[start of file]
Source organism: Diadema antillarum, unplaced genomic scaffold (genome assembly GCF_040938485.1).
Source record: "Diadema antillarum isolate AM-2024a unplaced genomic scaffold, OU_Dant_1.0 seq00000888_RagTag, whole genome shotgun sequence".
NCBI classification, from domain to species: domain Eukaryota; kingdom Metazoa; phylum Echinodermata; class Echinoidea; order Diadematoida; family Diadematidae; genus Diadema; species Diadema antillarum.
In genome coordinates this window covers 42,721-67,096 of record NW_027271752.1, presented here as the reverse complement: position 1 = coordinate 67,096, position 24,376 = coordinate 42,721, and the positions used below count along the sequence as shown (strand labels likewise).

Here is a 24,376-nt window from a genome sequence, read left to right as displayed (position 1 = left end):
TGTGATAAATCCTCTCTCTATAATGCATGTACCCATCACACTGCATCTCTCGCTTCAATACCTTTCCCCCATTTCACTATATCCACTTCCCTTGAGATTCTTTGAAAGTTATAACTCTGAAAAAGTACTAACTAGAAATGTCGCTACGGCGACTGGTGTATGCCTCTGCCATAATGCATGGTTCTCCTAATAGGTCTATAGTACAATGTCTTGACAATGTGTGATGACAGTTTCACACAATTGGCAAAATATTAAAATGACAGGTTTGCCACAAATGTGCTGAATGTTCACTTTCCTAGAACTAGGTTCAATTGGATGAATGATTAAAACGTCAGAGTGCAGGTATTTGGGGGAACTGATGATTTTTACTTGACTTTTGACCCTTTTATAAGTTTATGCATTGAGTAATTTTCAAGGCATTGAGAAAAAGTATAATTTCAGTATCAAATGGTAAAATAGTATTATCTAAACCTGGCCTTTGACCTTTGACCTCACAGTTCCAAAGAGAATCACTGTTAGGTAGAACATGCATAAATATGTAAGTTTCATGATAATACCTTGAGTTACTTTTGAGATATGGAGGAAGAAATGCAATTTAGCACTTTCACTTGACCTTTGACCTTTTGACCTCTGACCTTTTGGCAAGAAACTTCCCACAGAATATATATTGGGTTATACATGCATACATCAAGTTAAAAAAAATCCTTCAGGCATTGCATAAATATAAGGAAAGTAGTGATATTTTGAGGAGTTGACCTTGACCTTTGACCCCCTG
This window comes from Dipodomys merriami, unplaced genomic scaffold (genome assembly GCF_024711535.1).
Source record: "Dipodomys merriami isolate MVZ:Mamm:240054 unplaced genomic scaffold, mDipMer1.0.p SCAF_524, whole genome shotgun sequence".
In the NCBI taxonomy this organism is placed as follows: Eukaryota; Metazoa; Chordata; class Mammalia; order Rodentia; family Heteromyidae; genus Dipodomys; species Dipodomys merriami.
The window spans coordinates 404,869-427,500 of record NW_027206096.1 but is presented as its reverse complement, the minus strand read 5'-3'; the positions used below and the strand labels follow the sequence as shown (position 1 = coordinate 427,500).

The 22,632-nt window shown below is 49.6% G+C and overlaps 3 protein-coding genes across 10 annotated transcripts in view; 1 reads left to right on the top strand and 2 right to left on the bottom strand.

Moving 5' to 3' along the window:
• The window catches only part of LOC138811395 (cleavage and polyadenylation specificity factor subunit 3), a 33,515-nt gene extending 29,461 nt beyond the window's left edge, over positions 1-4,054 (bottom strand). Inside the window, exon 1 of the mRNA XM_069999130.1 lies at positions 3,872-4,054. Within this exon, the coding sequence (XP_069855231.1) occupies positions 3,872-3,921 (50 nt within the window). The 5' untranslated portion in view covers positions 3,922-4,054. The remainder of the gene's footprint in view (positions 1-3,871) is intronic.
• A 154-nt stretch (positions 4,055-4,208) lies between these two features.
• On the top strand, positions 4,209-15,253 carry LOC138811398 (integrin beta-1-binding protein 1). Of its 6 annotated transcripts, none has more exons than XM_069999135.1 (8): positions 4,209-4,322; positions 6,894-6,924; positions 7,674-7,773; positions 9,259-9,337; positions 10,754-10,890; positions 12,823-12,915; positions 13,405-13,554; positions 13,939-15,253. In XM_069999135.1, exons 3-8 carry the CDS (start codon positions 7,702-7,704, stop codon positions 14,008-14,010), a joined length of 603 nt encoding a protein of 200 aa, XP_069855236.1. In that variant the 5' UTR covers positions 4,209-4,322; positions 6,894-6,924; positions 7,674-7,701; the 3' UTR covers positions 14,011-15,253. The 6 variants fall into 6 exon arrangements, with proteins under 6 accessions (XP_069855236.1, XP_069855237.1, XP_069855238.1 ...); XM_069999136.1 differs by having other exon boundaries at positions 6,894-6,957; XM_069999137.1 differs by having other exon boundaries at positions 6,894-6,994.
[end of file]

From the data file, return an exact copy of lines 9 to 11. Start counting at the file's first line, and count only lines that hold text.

In the NCBI taxonomy this organism is placed as follows: Eukaryota; Metazoa; Chordata; class Mammalia; order Rodentia; family Heteromyidae; genus Dipodomys; species Dipodomys merriami.
The window spans coordinates 404,869-427,500 of record NW_027206096.1 but is presented as its reverse complement, the minus strand read 5'-3'; the positions used below and the strand labels follow the sequence as shown (position 1 = coordinate 427,500).

The 22,632-nt window shown below is 49.6% G+C and overlaps 3 protein-coding genes across 10 annotated transcripts in view; 1 reads left to right on the top strand and 2 right to left on the bottom strand.